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Child Sexual Abuse Response Plan | Report Child Sexual Abuse


Discrete and confidential reporting of suspected abuse is critical to abuse prevention. Church workers should understand that reporting reflects caring and is not an act of disloyalty.


Developing a Church Reporting Procedure A reporting policy should provide clear instructions to church workers concerning when a report should occur and how it should be made.


Your policy should include the following:


• A clear rationale that explains the need for proper reporting and the obligation of workers to follow these procedures.


• The basis for making a report.


• A description of possible indicators and symptoms of child sexual abuse (see previous article). Workers should report to their supervisor when a child displays these indicators. Although they do not prove abuse, they are warning signs of possible problems.


• A procedure to follow when possible abusive or unhealthy activities are suspected. All reports should be documented in writing and brought immediately to the attention of your church’s leadership.


Establish a Line of Reporting Church leaders should institute a line of reporting that should be followed in every case of suspected abuse. Reports of possible child abuse should be quickly communicated to the proper church leader. Reports reflect a serious obligation at the highest lev- els of church leadership. No report should be lost in “middle management.”


Example 1. A leader in the church’s scouting program confesses to the Youth Director that he has molested a 15-year-old boy in the program. He pledges it will never happen again. The Youth Director keeps the confession to himself. The Youth Director’s actions violate the reporting policy guidelines. Under state law, the Youth Director may have a legal obligation to report the confession. A church reporting policy should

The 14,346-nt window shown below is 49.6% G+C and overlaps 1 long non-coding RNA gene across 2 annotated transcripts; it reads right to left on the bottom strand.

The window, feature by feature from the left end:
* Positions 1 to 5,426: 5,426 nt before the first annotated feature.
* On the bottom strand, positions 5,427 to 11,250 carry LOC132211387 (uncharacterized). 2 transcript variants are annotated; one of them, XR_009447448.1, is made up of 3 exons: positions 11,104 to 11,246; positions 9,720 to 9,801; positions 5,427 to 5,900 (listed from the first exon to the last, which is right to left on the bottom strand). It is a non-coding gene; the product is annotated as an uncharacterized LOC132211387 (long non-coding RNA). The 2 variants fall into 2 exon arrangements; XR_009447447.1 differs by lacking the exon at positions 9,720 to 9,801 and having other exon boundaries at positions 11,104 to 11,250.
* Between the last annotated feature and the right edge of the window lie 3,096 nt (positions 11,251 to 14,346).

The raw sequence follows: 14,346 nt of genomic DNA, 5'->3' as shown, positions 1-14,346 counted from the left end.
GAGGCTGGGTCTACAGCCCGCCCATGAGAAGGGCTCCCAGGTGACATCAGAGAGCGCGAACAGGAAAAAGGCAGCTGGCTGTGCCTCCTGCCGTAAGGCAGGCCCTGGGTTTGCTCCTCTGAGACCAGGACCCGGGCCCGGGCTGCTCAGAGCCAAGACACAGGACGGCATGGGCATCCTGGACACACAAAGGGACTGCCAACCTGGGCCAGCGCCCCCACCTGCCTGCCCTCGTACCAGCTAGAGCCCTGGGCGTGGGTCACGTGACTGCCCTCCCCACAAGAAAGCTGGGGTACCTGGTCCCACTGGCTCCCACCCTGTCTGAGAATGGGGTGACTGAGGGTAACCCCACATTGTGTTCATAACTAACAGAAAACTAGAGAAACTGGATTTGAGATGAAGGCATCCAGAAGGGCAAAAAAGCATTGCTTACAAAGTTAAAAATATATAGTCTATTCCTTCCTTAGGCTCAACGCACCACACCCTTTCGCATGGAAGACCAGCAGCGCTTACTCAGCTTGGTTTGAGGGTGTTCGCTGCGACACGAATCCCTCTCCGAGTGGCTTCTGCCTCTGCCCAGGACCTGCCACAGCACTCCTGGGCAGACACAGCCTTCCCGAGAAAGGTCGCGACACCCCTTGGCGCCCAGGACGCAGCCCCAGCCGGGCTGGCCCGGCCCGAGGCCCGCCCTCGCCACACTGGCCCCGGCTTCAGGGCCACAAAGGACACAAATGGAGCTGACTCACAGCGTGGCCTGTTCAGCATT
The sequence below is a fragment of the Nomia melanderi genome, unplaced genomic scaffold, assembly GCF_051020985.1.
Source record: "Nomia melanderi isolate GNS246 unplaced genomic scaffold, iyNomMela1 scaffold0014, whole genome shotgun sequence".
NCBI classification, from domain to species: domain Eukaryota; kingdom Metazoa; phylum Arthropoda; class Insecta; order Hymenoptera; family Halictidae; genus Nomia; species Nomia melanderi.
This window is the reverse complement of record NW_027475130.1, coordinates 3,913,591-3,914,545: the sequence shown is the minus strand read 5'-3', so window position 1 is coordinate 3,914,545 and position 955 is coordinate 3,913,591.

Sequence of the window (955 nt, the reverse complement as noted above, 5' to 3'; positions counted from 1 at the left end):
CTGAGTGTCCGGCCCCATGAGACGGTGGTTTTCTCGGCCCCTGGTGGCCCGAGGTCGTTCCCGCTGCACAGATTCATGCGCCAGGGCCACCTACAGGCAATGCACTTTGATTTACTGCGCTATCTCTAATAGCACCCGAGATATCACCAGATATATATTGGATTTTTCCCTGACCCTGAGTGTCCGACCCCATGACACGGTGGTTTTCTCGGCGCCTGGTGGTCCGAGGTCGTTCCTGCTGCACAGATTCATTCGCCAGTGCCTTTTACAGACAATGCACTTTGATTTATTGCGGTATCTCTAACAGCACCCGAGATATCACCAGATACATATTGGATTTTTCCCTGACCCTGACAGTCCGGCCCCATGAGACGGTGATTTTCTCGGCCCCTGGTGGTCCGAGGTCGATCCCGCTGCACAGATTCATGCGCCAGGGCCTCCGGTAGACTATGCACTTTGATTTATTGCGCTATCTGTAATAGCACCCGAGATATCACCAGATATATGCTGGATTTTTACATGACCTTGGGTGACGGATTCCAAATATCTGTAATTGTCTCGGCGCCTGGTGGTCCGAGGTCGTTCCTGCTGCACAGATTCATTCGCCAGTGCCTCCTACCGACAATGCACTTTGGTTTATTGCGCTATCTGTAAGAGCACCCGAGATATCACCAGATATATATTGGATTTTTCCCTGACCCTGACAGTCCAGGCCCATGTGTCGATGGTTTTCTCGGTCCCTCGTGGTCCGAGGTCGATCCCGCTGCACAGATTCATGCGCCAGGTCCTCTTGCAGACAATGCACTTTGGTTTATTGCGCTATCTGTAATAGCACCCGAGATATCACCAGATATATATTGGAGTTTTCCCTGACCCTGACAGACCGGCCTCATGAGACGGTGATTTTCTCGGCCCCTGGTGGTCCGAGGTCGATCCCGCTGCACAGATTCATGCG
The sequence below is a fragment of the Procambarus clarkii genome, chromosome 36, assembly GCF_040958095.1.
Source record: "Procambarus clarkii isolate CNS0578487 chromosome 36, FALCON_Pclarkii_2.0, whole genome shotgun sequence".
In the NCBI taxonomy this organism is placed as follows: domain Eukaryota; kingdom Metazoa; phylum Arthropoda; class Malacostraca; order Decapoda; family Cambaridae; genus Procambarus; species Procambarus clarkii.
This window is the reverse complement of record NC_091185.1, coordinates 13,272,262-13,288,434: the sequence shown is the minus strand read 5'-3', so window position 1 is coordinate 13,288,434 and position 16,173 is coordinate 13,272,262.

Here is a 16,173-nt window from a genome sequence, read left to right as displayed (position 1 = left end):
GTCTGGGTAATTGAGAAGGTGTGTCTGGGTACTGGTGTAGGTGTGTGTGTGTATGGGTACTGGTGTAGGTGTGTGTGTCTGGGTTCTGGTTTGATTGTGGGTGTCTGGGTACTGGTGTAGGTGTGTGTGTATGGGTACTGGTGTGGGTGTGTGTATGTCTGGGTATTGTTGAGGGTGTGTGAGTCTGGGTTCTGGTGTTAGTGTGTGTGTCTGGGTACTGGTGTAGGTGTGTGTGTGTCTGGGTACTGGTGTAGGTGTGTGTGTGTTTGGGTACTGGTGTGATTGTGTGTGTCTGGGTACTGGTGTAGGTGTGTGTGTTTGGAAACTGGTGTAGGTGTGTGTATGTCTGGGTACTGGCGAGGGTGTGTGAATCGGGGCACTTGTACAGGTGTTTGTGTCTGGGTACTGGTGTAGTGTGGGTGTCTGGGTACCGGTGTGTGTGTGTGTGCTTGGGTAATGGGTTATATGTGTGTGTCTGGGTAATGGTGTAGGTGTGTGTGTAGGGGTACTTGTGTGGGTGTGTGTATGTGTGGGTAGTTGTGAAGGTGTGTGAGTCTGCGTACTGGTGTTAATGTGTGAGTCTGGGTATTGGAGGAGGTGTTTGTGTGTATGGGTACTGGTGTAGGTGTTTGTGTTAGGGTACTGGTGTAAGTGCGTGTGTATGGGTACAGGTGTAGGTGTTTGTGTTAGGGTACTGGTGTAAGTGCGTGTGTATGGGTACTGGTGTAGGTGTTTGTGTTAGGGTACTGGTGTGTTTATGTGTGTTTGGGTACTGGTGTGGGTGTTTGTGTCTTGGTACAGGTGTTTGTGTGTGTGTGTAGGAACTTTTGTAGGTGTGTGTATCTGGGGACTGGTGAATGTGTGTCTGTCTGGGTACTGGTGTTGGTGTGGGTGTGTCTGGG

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Important. In many states, both compensat- ed and volunteer church youth workers will be mandatory reporters. Do not assume that requiring such persons to report suspected abuse to a designated church official will dis- charge their reporting duty under state law. These workers may still have a duty to report the suspected abuse to the state. State law must be consulted.


Reporting to the State


Example 3. A 4th grade Sunday school teacher asks her class members to write down prayer re- quests on individual pieces of paper. One girl writes, “I want my daddy to stop hurting me.” The teacher is shocked by this statement, and imme- diately shares it with the pastor who advises her to question the girl about the statement after class on the following Sunday. The teacher does question the girl, who becomes defensive and in- sists that she was merely attempting to have the most dramatic prayer request.


Example 4. A mother and her 4-year-old daugh- ter stop by the church office while the pastor is present. They all spend several minutes in con- versation. At one point, the girl makes a state- ment strongly indicating that she is being abused by her step-father. The mother quickly takes the girl to a back room and questions her.


A few minutes later they emerge, and the mother insists that the child was “fantasizing.”


mandate that any allegation be reported to the senior pastor.


Example 2. A teacher in the preschool program notices a two-year-old girl has severe bruises on her legs and buttocks. She immediately reports the information to the Preschool Director. The Director reports the information to the Senior Pastor and also reports to the county office of Youth and Family Services.


Christianity Today | ChurchLawAndTax.com


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